South Sudan: UN health agency ramps up efforts to tackle cholera outbreak

A health worker in South Sudan counts water purification sachets for distribution to patients upon being discharged from the cholera treatment unit, as part of concerted efforts to contain the outbreak. Photo: WHO/Matilda Moyo.

13 August 2015 – As the battle against cholera outbreak continues in South Sudan, the United Nations World Health Organization (WHO) and its partners are boosting assistance to help children and the most vulnerable prevent and reduce the spread of further cases.

“Cholera is a largely preventable and treatable disease,” said Allan Mpairwe, Head of Outbreaks and Disasters Management at WHO in South Sudan.

In fact, with early detection, effective case management and oral rehydration salts treatment, up to 80 per cent of the cases can be successfully treated while the fatality rate can be reduced to less than 1 per cent.

“Progress is being made in providing access to safe water and sanitation for all populations and improving access to health care service for those who are sick,” said Mr. Mpairwe.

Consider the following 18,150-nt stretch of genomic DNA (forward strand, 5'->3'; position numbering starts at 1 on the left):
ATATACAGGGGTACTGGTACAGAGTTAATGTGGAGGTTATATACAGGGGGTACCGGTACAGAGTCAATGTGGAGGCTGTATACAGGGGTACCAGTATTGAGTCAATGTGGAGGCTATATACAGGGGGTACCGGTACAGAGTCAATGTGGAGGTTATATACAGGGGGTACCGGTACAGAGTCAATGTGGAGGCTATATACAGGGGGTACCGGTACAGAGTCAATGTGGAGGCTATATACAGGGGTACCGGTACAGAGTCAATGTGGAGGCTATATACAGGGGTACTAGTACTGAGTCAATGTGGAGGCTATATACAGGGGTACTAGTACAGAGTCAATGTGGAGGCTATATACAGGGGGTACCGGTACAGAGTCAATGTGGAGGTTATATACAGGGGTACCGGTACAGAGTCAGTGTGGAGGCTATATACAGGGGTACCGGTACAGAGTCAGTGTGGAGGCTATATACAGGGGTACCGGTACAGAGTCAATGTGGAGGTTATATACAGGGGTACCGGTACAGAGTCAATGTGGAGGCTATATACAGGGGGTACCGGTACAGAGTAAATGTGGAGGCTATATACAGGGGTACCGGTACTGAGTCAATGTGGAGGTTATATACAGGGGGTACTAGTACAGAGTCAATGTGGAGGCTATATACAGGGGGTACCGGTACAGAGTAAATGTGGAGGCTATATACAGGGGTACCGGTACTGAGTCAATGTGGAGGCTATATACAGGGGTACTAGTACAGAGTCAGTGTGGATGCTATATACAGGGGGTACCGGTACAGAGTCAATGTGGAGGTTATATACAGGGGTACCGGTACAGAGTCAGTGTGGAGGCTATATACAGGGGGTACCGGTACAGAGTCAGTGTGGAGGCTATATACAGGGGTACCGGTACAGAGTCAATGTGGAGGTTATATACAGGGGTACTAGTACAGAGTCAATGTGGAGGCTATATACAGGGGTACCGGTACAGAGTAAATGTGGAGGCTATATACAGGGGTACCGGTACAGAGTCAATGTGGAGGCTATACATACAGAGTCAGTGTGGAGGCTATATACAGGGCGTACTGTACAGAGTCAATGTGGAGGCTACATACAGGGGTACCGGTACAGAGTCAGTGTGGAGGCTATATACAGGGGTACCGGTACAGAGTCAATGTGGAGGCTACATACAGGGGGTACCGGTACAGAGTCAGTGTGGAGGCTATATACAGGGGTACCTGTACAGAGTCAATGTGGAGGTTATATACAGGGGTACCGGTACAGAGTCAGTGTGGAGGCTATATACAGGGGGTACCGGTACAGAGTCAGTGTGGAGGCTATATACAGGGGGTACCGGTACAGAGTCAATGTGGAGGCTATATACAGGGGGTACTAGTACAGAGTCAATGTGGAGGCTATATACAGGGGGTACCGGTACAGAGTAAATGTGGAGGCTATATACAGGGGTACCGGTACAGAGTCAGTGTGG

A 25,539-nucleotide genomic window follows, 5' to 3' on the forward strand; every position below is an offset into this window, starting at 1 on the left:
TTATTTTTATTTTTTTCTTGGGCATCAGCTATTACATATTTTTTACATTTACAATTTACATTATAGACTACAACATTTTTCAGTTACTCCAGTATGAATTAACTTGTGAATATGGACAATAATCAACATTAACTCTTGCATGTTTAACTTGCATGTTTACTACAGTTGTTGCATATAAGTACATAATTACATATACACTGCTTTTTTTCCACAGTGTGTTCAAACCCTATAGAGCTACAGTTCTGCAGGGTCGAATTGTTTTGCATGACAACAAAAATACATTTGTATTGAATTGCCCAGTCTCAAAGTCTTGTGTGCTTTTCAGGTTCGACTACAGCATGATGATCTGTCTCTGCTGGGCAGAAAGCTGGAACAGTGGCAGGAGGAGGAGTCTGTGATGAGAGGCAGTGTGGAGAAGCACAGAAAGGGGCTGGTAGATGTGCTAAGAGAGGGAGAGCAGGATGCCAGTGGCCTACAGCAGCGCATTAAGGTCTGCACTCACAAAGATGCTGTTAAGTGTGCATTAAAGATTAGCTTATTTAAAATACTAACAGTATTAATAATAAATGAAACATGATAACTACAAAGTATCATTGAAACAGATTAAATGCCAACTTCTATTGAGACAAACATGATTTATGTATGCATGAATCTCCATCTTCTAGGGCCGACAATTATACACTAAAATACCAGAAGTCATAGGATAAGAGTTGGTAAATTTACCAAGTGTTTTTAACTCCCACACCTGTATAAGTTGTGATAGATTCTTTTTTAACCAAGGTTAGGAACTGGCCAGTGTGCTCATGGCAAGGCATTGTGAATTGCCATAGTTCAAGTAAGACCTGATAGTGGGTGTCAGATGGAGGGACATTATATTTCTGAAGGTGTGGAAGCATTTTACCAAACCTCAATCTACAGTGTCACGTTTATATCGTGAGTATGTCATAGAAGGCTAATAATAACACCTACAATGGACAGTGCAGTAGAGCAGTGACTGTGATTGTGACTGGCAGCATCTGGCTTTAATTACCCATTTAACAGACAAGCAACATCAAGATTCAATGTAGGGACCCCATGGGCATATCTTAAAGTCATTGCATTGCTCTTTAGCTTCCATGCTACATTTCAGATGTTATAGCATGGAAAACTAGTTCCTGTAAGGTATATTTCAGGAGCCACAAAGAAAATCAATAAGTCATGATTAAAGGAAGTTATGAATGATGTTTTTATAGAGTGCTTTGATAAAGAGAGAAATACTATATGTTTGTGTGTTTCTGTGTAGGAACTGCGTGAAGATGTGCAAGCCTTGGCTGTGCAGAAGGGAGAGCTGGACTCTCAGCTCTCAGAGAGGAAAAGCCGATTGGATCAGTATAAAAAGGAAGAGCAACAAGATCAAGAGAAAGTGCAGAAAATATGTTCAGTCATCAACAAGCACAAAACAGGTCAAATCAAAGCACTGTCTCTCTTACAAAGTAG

WHO and partners such as the UN Children’s Fund (UNICEF) and the state Ministry of Health are strengthening the prevention and treatment of cholera for all at-risk populations, such as children, pregnant women, elderly people and those needing special attention.

For example, the UN agency has launched health education campaigns, while considering local culture and beliefs, to promote simple but effective rules of good hygiene, safe water and food preparation.

Training health workers, intensifying surveillance activities and strengthening referral systems have also been carried out.

Meanwhile, WHO and Médecins sans Frontières (MSF) Swiss are assisting the state Ministry of Health for a vaccination campaign with oral cholera vaccine, targeting cholera transmission hotspots and vulnerable groups in Juba County.

Cholera cases have been declining since 20 July 2015. However, the threat to young children and other vulnerable groups remains high in South Sudan, unless all at-risk households have access to water, sanitation and hygiene.

As of 10 August 2015, a total of 1,519 cholera cases have been reported since June with children under five and 5-9 years of age being most affected in Juba and Bor counties.

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